EPA finally steps in to look at the Redwood City salt ponds
San Francisco Chronicle March 28, 2015
One of the biggest and most contentious development projects in the Bay Area — a massive housing plan in Redwood City, right on the bay — has been in limbo for years. The U.S. Environmental Protection Agency just ensured that the limbo is going to last quite a bit longer.
Cargill, a food and agricultural products company, owns the site — more than 1,400 acres that it’s been using for industrial salt production. It’s been working with DMB Associates, an Arizona-based developer, to secure development permission for more than six years. Originally their plan was to develop a community of some 12,000 homes; they’ve scaled that back in the face of serious political and environmental opposition.
Letter to Editor: EPA takes over Cargill
San Mateo Daily Journal March 23, 2015
Joy! Unadulterated joy! Deep appreciation to Jackie Speier, Dianne Feinstein, the Bay Area congressional delegates and the EPA for bringing strong leadership and powerful voices to the table — and shame on DMB (“EPA takes lead over Cargill” in the March 20 edition of the Daily Journal).
How DMB’s David Smith could claim to be confused and outraged is beyond elementary logic: Cargill has been using Bay land — zoned as tidal — to produce salt. The fact that they stopped producing salt and want to build luxury homes on mud does not change geology or the protections of the Clean Water Act. The EPA has just confirmed that the conditions that apply to all other former Cargill salt ponds also applies to those in Redwood City. Smith is “frankly outraged” over the inconvenience of a truth he didn’t want to hear.
A Setback for Redwood City Salt Pond Development
KQED Radio Forum March 23, 2015
Host: Joshua Johnson
A developer's plan to construct 12,000 homes along the bay in Redwood City has been stalled. The Environmental Protection Agency announced it will decide whether the Cargill Saltworks site falls under protection of the Clean Water Act, which would prohibit the development. We'll discuss what's at stake in the struggle to balance San Francisco Bay restoration efforts with a Bay Area housing shortage.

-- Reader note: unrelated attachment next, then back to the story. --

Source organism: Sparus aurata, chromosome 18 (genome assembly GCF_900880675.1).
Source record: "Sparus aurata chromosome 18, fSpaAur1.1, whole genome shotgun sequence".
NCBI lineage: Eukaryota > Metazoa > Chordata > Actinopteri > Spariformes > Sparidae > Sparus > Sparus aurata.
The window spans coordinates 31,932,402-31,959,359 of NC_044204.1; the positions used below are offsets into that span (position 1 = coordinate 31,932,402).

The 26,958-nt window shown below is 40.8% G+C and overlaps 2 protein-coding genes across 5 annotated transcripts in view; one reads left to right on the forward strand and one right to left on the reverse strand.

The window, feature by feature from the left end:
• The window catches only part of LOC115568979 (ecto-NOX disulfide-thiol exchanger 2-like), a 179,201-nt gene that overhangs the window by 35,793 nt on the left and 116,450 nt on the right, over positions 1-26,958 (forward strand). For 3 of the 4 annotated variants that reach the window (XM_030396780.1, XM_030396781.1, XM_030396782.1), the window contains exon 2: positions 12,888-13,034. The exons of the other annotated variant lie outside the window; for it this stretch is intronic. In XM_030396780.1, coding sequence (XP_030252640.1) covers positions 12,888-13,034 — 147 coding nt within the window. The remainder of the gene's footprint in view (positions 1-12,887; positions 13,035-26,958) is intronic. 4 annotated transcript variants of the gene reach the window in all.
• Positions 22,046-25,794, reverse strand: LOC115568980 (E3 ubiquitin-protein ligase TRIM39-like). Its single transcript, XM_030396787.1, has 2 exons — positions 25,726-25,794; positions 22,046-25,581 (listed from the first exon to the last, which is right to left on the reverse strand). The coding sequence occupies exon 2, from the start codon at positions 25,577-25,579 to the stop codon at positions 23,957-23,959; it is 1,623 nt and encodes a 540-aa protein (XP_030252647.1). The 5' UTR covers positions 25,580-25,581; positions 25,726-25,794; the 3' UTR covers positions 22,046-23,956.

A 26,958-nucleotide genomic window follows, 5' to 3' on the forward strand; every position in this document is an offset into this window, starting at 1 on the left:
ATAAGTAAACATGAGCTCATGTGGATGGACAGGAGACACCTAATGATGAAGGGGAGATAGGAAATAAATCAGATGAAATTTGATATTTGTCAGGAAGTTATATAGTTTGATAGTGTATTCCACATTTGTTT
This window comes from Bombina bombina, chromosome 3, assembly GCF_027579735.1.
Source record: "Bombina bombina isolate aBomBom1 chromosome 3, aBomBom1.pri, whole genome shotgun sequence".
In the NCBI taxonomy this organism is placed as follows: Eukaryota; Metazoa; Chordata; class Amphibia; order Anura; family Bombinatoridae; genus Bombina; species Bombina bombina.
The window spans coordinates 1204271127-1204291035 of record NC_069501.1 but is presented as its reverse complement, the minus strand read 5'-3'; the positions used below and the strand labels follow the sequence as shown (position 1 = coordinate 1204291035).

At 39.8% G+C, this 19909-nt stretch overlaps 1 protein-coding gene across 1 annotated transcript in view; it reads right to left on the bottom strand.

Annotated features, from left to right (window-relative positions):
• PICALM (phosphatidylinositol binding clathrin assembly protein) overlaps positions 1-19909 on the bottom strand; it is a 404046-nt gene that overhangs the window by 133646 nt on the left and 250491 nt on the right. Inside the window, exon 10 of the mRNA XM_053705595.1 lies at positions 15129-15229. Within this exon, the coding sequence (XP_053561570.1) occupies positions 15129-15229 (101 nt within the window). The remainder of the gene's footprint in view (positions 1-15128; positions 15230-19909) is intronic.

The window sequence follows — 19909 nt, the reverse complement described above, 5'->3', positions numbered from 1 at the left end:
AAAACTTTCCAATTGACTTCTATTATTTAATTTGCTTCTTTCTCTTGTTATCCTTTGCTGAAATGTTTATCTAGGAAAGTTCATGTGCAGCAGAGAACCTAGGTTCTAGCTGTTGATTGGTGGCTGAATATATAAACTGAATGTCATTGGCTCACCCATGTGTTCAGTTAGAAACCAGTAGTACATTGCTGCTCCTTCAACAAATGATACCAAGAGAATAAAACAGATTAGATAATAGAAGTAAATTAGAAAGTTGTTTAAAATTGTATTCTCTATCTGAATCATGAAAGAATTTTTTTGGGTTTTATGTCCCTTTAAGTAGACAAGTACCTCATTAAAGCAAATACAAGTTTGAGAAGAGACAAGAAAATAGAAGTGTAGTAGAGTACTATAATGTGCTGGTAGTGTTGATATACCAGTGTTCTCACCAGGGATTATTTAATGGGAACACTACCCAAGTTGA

EPA Steps Into Redwood City’s Salt Pond Development Battle
KQED News March 20, 2015
By Rachael Myrow
The U.S. Environmental Protection Agency has stepped into one of the most contentious development battles along the San Francisco Bay shoreline. The San Jose Mercury News reports the agency has asserted its authority to review a major bayfront development in Redwood City under terms of the federal Clean Water Act.
Since 2009, Arizona-based developer DMB has been seeking permission to develop 1,478 acres with up to 12,000 homes on a site owned by food and agricultural products company Cargill. There’s a long history of salt ponds in San Francisco Bay, stemming back to the 19th century, but in recent decades the EPA and state and local agencies have been engaged in a multimillion-dollar effort to restore the ponds to their previous incarnation: tidal wetlands.
EPA takes lead over Cargill: Speier, Save the Bay applaud move; developer outraged
San Mateo Daily Journal March 20, 2015
By Bill Silverfarb
The Environmental Protection Agency has taken the lead in deciding whether the Cargill Saltworks site in Redwood City should be protected to the chagrin of developer DMB Pacific Ventures.
The EPA’s move was praised by environmentalists and federal lawmakers but officials with DMB said the decision has stalled a three-year effort by the joint venture to clear key environmental hurdles before it comes back to the city with a new housing proposal for the land east of Highway 101.
“We are highly confused and frankly outraged,” said DMB’s David Smith.
Cargill/DMB requested three years ago from both the EPA and the U.S. Army Corps of Engineers to make a jurisdictional determination over whether the roughly 1,480 acres of land on the Bay was subject to federal laws including the Clean Water and Rivers and Harbors acts.
A corps report released this week indicates that only about 60 acres of the land falls under its jurisdiction through the Rivers and Harbors Act. The corps was presumably ready to make a determination on whether the salt ponds remain waters of the United States under the Clean Water Act as it previously ruled before the EPA stepped in.
But the EPA stepped in at the last minute to derail the process, Smith said.
“They’ve had three years to participate. All this time they’ve had this authority and have chosen to do nothing,” Smith said about the EPA.
Last month, Bay Area lawmakers urged the corps to stick with its previous decision that the salt ponds are protected by the Clean Water Act.
The EPA’s move to take over the jurisdictional determination of the land was praised Thursday by U.S. Rep. Jackie Speier, D-San Mateo.